Kirk Muller took the high road Wednesday. He could have burned the village right to the ground. He had every right to blast the players who expressed tepid support for him a day earlier, every opportunity to vent.
Instead, the Carolina Hurricanes coach talked about what went well this season, including an improved overall defensive performance and the growth of the youngest players. He refrained from blaming the team – or its leaders – for the endless series of slow starts for which they alone face responsibility, or pointing out the Hurricanes beat four playoff-bound teams in April without Alexander Semin in the lineup while losing the other three with him.
That’s just an unassailable fact, not an attempt to single out Semin, who was one of too many underperformers. But Muller refused to single out anyone. Instead, he acted like a man who expects to be back next fall, even if it remains unclear who exactly will end up making that decision.
“I believe if we come back next year, in training camp, and we are a healthy group, with the way we finished, we have a team that can change things here,” Muller said. “I’m optimistic.”
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A day earlier, the players weren’t quite as optimistic. No one stood up for Muller, not even the ritual “It isn’t the coaches’ fault.” Instead they threw out hazy platitudes like “Everyone’s under the microscope” and “This group is good enough to win.”
Cam Ward, who had the temerity to imply that Muller was to blame for his poor season because he didn’t give him enough playing time, was asked whether Muller’s message had difficulty getting through in the dressing room.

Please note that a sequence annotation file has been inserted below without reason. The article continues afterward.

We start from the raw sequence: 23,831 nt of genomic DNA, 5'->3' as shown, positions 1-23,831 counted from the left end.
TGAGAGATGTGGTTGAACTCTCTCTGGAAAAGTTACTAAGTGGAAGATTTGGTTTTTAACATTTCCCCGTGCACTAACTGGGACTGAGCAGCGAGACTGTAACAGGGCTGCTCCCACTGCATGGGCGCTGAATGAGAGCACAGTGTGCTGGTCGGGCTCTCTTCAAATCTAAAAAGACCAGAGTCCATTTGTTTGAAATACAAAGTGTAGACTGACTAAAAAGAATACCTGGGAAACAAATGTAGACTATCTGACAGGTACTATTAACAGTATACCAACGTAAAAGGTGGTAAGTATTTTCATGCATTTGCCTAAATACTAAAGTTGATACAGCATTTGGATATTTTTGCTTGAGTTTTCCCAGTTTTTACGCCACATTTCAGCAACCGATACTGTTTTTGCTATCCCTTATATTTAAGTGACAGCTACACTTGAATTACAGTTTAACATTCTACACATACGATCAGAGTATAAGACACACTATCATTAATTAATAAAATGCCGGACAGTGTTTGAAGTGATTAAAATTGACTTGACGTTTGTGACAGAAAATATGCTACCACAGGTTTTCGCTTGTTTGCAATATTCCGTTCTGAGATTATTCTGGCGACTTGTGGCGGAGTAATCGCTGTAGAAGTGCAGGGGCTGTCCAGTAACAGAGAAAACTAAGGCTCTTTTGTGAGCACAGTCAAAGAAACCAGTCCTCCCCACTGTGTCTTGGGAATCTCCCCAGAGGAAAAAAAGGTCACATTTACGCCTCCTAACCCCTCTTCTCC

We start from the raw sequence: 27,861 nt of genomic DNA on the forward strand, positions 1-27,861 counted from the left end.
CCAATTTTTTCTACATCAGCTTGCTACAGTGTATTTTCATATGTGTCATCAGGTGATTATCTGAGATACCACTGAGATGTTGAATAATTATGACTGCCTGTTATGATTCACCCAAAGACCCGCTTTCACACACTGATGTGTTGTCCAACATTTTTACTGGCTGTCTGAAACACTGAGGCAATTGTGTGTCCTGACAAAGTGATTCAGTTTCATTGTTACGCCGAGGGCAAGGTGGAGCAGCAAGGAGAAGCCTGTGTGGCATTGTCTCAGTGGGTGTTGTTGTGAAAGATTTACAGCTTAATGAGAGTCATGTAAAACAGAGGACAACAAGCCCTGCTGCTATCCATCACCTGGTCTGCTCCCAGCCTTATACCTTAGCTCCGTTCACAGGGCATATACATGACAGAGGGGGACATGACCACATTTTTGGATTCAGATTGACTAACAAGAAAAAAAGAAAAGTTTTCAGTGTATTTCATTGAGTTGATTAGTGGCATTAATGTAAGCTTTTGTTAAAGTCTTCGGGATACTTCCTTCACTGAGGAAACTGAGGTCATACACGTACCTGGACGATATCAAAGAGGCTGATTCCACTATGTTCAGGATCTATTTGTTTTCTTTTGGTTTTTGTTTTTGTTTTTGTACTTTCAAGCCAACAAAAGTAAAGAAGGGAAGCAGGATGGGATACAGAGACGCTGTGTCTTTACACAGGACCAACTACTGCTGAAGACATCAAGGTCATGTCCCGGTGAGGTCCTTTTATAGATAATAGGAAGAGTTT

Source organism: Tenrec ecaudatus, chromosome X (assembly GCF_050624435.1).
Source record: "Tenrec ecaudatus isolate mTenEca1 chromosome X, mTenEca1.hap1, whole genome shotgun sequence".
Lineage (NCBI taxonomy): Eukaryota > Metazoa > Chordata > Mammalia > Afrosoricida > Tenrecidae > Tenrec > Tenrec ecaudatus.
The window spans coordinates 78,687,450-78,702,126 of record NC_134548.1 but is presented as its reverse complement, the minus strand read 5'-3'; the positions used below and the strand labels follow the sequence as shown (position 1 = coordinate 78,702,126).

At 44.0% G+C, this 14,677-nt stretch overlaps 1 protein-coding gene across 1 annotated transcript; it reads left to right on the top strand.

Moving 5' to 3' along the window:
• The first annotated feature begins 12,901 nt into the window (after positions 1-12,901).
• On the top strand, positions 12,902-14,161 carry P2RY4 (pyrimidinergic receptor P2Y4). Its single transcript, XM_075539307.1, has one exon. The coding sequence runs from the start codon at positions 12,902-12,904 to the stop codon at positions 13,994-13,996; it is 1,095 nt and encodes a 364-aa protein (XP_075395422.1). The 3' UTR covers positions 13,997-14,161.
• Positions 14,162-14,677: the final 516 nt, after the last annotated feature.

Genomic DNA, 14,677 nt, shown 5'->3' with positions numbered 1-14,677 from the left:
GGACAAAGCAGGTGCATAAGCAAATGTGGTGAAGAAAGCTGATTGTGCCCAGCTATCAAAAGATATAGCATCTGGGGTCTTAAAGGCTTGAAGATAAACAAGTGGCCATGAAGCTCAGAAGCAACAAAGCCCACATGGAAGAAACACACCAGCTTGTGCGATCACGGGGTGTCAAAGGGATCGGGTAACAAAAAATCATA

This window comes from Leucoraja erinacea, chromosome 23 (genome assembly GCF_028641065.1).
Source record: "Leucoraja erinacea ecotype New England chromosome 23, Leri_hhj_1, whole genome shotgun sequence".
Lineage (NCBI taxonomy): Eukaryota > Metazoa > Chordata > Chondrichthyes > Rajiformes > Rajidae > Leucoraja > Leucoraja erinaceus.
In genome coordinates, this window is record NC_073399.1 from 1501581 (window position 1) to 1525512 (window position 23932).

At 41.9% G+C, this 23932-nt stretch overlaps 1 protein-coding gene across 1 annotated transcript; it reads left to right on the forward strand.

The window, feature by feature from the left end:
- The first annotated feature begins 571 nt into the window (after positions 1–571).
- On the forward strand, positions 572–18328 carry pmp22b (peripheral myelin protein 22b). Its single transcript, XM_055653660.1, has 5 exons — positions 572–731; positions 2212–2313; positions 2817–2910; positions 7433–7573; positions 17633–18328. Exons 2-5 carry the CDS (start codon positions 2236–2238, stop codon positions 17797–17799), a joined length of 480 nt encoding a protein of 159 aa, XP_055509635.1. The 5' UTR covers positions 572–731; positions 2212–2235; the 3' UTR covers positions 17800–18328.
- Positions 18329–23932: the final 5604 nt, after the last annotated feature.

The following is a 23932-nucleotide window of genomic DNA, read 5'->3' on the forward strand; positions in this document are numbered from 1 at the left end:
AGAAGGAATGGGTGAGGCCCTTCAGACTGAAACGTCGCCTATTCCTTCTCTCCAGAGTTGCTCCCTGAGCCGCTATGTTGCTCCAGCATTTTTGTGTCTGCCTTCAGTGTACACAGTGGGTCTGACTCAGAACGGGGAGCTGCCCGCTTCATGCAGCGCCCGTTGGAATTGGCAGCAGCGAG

“For me, obviously,” Ward said, then stopped and changed tack. “Yeah, I’m going to avoid that one.”
It was a non-answer that said as much as an answer. Ward’s message didn’t have any difficulty getting through.
Muller, given the opportunity to respond Wednesday, shrugged all of it off.
“I don’t see any problem with any of them,” Muller said. “It’s natural, if you call them older players or experienced players or whatever, if you don’t make the playoffs a few years in a row, there’s a lot of pride with pro athletes. There’s frustration that kicks in. It’s not fun. We have to keep pushing here to achieve our goals. I hope there are some players that are unhappy and not complacent and want to get this thing turned around.”
Whether Muller is retained or not, there has to be some way to send a meaningful message to an entitled group of players that long ago became accustomed to getting its own way. That monster – and the playoff drought it has engendered – is the creation of a front office that handed out too many long-term contracts and no-trade clauses and a marketing effort that put star players ahead of the team in an attempt to sell tickets, both unintended consequences of otherwise benevolent intentions.
Peter Laviolette couldn’t get this group back over the hump. Paul Maurice did, with a team tooled by Laviolette, but stalled after that. And now Muller faces a similar fate after the playoff drought was extended to five years and seven of the past eight seasons.
With Jim Rutherford’s expected imminent departure and his replacement as general manager uncertain, it may be some time before Muller’s future is determined. If Wednesday was his last public stand, he went out the right way, respectful of his team, hopeful for the future.